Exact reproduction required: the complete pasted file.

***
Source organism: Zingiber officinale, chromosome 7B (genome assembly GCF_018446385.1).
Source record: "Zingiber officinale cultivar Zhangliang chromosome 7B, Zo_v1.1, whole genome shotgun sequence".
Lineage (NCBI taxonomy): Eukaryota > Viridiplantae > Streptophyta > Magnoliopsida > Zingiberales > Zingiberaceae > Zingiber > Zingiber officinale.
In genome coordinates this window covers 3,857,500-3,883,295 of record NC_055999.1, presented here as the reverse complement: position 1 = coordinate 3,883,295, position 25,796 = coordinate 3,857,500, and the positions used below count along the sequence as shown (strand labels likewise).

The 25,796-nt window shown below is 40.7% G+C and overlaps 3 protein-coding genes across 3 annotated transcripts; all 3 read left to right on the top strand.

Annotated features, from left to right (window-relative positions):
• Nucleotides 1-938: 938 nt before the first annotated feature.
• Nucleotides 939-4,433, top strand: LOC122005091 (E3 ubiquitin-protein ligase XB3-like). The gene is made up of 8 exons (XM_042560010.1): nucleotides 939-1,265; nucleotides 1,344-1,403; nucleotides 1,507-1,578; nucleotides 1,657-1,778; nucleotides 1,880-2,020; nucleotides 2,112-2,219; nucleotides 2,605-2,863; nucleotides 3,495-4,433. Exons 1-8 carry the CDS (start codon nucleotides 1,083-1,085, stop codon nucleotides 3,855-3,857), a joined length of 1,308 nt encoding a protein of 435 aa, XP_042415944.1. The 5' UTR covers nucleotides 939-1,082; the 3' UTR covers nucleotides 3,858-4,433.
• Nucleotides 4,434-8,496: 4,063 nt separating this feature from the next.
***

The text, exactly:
Source organism: Zingiber officinale, chromosome 7B (genome assembly GCF_018446385.1).
Source record: "Zingiber officinale cultivar Zhangliang chromosome 7B, Zo_v1.1, whole genome shotgun sequence".
Lineage (NCBI taxonomy): Eukaryota > Viridiplantae > Streptophyta > Magnoliopsida > Zingiberales > Zingiberaceae > Zingiber > Zingiber officinale.
In genome coordinates this window covers 3,857,500-3,883,295 of record NC_055999.1, presented here as the reverse complement: position 1 = coordinate 3,883,295, position 25,796 = coordinate 3,857,500, and the positions used below count along the sequence as shown (strand labels likewise).

The 25,796-nt window shown below is 40.7% G+C and overlaps 3 protein-coding genes across 3 annotated transcripts; all 3 read left to right on the top strand.

Annotated features, from left to right (window-relative positions):
• Nucleotides 1-938: 938 nt before the first annotated feature.
• Nucleotides 939-4,433, top strand: LOC122005091 (E3 ubiquitin-protein ligase XB3-like). The gene is made up of 8 exons (XM_042560010.1): nucleotides 939-1,265; nucleotides 1,344-1,403; nucleotides 1,507-1,578; nucleotides 1,657-1,778; nucleotides 1,880-2,020; nucleotides 2,112-2,219; nucleotides 2,605-2,863; nucleotides 3,495-4,433. Exons 1-8 carry the CDS (start codon nucleotides 1,083-1,085, stop codon nucleotides 3,855-3,857), a joined length of 1,308 nt encoding a protein of 435 aa, XP_042415944.1. The 5' UTR covers nucleotides 939-1,082; the 3' UTR covers nucleotides 3,858-4,433.
• Nucleotides 4,434-8,496: 4,063 nt separating this feature from the next.